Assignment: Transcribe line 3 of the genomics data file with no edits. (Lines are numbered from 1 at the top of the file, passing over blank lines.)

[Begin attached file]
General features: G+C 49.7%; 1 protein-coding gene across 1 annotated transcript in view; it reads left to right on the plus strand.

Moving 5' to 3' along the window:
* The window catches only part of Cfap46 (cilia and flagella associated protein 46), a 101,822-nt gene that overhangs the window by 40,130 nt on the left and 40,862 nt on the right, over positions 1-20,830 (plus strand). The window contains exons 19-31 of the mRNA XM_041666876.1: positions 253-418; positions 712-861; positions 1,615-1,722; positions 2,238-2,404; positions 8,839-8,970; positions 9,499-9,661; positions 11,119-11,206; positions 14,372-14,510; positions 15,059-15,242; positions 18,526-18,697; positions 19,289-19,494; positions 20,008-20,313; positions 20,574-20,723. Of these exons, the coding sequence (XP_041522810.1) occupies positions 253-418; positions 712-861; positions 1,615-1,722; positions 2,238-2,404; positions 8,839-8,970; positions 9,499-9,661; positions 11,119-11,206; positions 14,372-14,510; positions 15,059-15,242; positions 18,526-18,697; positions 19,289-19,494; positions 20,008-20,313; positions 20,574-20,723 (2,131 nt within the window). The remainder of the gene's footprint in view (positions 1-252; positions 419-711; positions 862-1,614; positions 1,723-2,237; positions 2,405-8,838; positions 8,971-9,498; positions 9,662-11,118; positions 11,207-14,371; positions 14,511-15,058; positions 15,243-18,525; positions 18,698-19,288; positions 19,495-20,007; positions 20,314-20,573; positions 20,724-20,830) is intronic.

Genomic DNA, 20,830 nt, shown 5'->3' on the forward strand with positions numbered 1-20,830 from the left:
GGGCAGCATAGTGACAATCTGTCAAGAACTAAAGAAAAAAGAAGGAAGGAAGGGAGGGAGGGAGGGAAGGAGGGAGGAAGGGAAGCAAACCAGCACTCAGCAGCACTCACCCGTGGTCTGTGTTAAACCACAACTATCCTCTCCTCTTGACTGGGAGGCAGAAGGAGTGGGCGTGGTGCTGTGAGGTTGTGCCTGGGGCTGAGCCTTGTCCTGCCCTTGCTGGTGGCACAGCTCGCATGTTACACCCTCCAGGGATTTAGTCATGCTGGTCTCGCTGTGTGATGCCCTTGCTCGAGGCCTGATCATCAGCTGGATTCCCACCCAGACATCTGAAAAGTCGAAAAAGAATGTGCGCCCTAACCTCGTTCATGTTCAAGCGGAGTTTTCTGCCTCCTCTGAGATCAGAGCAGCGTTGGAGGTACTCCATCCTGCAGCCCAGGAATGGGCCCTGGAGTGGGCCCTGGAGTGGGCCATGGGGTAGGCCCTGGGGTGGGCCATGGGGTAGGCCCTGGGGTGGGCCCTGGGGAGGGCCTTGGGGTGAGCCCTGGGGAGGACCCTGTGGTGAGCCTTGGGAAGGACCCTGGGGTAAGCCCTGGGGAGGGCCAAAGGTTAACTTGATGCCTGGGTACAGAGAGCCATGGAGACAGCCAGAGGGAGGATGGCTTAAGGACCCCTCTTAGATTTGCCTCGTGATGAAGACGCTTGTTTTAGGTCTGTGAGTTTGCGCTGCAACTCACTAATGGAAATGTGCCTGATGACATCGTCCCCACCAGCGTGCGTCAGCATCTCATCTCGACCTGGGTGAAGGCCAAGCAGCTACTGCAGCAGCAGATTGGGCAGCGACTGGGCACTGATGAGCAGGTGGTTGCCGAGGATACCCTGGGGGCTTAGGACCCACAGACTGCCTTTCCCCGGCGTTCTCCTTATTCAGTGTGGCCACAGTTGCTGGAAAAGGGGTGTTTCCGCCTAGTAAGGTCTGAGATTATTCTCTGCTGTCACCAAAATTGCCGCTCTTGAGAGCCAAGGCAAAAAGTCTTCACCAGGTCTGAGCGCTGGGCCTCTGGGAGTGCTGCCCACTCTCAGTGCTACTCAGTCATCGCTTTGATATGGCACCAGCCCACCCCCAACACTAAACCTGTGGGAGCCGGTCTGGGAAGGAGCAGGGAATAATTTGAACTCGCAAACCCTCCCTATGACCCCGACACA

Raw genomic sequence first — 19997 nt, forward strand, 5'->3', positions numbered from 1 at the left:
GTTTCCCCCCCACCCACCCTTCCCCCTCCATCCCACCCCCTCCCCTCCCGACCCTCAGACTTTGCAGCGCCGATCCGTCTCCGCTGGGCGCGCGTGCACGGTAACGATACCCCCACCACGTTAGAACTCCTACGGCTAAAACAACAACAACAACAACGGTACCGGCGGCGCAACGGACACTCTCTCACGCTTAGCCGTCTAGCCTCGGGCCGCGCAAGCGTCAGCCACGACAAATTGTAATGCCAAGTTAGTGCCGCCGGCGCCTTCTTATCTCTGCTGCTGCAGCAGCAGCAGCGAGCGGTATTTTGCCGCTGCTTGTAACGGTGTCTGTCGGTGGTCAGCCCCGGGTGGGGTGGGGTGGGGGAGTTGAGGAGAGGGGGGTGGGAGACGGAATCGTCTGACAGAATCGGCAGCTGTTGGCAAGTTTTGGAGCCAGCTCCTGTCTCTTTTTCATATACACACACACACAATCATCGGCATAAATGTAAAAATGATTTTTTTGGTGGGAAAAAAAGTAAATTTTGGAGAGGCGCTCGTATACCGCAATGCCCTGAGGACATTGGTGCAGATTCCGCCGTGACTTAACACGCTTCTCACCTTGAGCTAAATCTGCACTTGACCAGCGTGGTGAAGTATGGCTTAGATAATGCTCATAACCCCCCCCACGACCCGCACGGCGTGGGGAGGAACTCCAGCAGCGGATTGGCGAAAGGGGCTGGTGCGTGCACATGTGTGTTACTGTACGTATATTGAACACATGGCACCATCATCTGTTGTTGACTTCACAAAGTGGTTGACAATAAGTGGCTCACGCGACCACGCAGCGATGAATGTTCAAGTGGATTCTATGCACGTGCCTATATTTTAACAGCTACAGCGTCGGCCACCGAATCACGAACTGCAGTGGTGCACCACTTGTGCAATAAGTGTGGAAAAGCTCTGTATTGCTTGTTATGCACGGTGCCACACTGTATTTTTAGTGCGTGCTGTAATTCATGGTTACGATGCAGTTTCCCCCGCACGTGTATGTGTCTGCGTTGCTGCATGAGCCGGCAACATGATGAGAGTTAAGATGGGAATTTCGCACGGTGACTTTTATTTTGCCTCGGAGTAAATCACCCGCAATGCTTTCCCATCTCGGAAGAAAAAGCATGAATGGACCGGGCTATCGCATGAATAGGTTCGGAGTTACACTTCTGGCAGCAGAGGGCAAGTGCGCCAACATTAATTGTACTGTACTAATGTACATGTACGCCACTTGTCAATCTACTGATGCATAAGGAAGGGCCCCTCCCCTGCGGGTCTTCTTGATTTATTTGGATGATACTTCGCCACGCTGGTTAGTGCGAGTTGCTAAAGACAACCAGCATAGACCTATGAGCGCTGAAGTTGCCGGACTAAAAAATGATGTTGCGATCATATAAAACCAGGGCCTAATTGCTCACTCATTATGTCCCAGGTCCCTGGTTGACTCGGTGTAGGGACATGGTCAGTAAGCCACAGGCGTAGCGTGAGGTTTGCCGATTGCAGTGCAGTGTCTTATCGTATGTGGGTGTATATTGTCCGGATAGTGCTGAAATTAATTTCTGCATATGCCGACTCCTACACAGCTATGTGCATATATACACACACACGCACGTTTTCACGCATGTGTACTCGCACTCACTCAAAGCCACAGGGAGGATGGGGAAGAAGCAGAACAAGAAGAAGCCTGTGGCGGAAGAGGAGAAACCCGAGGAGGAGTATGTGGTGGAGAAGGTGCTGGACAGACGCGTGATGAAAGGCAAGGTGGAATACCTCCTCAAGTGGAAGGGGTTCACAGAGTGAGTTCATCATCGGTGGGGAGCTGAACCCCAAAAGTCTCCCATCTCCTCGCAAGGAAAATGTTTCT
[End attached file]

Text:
* The window catches only part of Cfap46 (cilia and flagella associated protein 46), a 101,822-nt gene that overhangs the window by 40,130 nt on the left and 40,862 nt on the right, over positions 1-20,830 (plus strand). The window contains exons 19-31 of the mRNA XM_041666876.1: positions 253-418; positions 712-861; positions 1,615-1,722; positions 2,238-2,404; positions 8,839-8,970; positions 9,499-9,661; positions 11,119-11,206; positions 14,372-14,510; positions 15,059-15,242; positions 18,526-18,697; positions 19,289-19,494; positions 20,008-20,313; positions 20,574-20,723. Of these exons, the coding sequence (XP_041522810.1) occupies positions 253-418; positions 712-861; positions 1,615-1,722; positions 2,238-2,404; positions 8,839-8,970; positions 9,499-9,661; positions 11,119-11,206; positions 14,372-14,510; positions 15,059-15,242; positions 18,526-18,697; positions 19,289-19,494; positions 20,008-20,313; positions 20,574-20,723 (2,131 nt within the window). The remainder of the gene's footprint in view (positions 1-252; positions 419-711; positions 862-1,614; positions 1,723-2,237; positions 2,405-8,838; positions 8,971-9,498; positions 9,662-11,118; positions 11,207-14,371; positions 14,511-15,058; positions 15,243-18,525; positions 18,698-19,288; positions 19,495-20,007; positions 20,314-20,573; positions 20,724-20,830) is intronic.